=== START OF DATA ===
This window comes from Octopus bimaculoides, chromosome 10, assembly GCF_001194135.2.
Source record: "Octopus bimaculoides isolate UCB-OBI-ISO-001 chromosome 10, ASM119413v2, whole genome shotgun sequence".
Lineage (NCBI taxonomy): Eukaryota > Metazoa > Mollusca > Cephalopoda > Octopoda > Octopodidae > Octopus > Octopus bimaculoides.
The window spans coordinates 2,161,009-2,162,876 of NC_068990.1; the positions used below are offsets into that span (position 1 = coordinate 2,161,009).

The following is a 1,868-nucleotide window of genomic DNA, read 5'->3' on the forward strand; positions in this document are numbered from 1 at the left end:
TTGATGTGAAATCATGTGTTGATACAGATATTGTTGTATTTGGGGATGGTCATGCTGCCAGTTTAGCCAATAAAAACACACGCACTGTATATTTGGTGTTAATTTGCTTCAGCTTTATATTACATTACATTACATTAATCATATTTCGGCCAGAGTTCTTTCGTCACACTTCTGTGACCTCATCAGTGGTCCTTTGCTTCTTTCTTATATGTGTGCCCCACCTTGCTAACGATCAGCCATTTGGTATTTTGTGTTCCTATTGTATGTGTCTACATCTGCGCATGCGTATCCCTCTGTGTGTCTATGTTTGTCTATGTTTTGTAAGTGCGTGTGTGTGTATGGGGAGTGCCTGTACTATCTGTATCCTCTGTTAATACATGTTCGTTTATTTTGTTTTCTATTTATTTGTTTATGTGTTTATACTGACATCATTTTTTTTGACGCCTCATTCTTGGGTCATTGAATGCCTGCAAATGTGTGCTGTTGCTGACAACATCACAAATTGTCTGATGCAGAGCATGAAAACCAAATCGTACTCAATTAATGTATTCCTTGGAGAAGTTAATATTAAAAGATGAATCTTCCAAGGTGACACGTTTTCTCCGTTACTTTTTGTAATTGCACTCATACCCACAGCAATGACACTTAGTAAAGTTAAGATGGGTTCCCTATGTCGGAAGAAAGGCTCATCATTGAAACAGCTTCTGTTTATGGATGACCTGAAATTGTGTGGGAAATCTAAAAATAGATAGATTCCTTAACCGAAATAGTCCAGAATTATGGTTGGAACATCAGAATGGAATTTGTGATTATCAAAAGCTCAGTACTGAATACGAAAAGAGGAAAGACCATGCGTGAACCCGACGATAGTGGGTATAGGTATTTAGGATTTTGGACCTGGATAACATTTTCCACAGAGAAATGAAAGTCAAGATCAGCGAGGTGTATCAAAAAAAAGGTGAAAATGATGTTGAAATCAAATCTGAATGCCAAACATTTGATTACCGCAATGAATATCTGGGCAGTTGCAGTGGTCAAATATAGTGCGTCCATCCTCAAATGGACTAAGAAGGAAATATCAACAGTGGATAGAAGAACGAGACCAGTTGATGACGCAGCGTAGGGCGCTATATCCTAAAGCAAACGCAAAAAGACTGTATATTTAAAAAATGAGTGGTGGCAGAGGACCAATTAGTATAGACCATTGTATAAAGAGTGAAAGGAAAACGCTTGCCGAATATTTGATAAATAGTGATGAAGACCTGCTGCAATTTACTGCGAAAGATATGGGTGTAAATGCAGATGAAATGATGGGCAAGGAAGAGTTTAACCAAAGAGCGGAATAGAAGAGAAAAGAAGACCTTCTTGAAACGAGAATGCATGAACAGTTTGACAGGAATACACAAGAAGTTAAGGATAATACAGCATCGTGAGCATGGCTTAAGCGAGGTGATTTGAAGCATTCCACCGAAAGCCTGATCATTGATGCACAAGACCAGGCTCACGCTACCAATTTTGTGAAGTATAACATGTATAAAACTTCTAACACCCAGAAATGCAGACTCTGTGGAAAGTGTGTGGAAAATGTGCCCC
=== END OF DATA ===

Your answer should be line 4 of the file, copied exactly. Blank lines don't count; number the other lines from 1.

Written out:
The window spans coordinates 2,161,009-2,162,876 of NC_068990.1; the positions used below are offsets into that span (position 1 = coordinate 2,161,009).